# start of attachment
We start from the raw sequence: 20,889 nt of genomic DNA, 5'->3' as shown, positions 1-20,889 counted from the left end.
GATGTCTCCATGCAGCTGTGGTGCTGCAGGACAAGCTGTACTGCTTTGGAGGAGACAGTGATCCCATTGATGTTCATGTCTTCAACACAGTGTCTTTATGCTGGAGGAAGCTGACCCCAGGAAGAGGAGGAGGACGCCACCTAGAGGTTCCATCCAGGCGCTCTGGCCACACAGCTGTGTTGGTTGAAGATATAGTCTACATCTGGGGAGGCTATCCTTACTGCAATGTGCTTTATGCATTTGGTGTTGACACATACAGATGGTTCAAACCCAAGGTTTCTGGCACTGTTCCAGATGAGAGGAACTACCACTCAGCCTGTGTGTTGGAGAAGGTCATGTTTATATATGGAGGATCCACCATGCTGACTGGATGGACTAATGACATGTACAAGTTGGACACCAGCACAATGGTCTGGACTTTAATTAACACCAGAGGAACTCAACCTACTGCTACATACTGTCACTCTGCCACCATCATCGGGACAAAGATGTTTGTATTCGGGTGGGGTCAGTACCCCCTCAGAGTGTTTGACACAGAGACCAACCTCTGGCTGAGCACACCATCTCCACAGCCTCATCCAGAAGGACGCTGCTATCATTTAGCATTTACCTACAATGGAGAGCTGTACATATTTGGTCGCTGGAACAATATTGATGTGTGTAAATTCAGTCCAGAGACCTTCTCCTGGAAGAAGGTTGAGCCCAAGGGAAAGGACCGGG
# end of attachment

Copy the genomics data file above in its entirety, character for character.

We start from the raw sequence: 20,889 nt of genomic DNA, 5'->3' as shown, positions 1-20,889 counted from the left end.
GATGTCTCCATGCAGCTGTGGTGCTGCAGGACAAGCTGTACTGCTTTGGAGGAGACAGTGATCCCATTGATGTTCATGTCTTCAACACAGTGTCTTTATGCTGGAGGAAGCTGACCCCAGGAAGAGGAGGAGGACGCCACCTAGAGGTTCCATCCAGGCGCTCTGGCCACACAGCTGTGTTGGTTGAAGATATAGTCTACATCTGGGGAGGCTATCCTTACTGCAATGTGCTTTATGCATTTGGTGTTGACACATACAGATGGTTCAAACCCAAGGTTTCTGGCACTGTTCCAGATGAGAGGAACTACCACTCAGCCTGTGTGTTGGAGAAGGTCATGTTTATATATGGAGGATCCACCATGCTGACTGGATGGACTAATGACATGTACAAGTTGGACACCAGCACAATGGTCTGGACTTTAATTAACACCAGAGGAACTCAACCTACTGCTACATACTGTCACTCTGCCACCATCATCGGGACAAAGATGTTTGTATTCGGGTGGGGTCAGTACCCCCTCAGAGTGTTTGACACAGAGACCAACCTCTGGCTGAGCACACCATCTCCACAGCCTCATCCAGAAGGACGCTGCTATCATTTAGCATTTACCTACAATGGAGAGCTGTACATATTTGGTCGCTGGAACAATATTGATGTGTGTAAATTCAGTCCAGAGACCTTCTCCTGGAAGAAGGTTGAGCCCAAGGGAAAGGACCGGG